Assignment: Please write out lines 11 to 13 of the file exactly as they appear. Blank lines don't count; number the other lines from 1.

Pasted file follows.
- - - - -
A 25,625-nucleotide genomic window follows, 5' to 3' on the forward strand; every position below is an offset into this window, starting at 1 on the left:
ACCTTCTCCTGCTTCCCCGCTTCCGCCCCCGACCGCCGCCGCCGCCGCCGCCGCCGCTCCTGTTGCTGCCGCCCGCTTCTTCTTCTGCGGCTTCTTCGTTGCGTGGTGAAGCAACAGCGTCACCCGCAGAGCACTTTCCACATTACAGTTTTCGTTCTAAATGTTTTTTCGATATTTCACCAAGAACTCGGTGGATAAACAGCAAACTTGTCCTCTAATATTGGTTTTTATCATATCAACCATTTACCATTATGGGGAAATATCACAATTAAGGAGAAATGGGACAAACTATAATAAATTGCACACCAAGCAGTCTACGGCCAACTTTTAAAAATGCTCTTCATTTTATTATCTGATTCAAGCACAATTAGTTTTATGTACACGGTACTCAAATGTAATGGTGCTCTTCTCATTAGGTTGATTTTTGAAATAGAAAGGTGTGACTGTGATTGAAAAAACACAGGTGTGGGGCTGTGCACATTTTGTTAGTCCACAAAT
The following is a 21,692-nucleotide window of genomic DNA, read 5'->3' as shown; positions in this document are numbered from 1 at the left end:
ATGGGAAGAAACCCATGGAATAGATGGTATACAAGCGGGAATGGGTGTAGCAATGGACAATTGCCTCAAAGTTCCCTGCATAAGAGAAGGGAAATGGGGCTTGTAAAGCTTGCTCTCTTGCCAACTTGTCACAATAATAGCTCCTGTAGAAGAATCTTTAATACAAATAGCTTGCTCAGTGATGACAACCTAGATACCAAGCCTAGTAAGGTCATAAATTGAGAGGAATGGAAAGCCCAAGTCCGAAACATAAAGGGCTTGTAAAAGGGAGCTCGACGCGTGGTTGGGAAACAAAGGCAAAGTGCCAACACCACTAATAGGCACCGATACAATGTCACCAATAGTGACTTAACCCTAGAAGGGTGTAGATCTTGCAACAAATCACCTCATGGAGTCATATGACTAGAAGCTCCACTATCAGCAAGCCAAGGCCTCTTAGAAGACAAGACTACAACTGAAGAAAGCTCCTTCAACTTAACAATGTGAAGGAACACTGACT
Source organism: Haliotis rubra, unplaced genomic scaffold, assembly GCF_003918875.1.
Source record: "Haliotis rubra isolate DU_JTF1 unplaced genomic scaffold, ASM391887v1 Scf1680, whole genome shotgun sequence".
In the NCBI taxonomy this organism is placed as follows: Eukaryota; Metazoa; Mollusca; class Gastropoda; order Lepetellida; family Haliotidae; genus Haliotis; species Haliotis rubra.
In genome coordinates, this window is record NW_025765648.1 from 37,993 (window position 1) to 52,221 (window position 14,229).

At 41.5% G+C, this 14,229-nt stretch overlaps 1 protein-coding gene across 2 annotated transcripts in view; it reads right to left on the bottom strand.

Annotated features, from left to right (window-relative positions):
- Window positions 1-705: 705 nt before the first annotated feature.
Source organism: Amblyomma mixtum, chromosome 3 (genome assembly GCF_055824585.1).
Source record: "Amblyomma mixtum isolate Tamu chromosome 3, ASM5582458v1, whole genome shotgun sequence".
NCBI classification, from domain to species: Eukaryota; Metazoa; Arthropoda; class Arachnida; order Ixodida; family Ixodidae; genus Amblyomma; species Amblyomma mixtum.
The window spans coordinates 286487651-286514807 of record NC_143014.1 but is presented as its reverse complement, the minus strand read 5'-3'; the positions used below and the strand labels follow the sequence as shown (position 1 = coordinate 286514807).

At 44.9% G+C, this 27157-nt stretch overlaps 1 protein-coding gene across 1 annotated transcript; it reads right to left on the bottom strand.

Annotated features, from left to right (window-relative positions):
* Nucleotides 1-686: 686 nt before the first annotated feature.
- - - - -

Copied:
- Window positions 1-705: 705 nt before the first annotated feature.
Source organism: Amblyomma mixtum, chromosome 3 (genome assembly GCF_055824585.1).
Source record: "Amblyomma mixtum isolate Tamu chromosome 3, ASM5582458v1, whole genome shotgun sequence".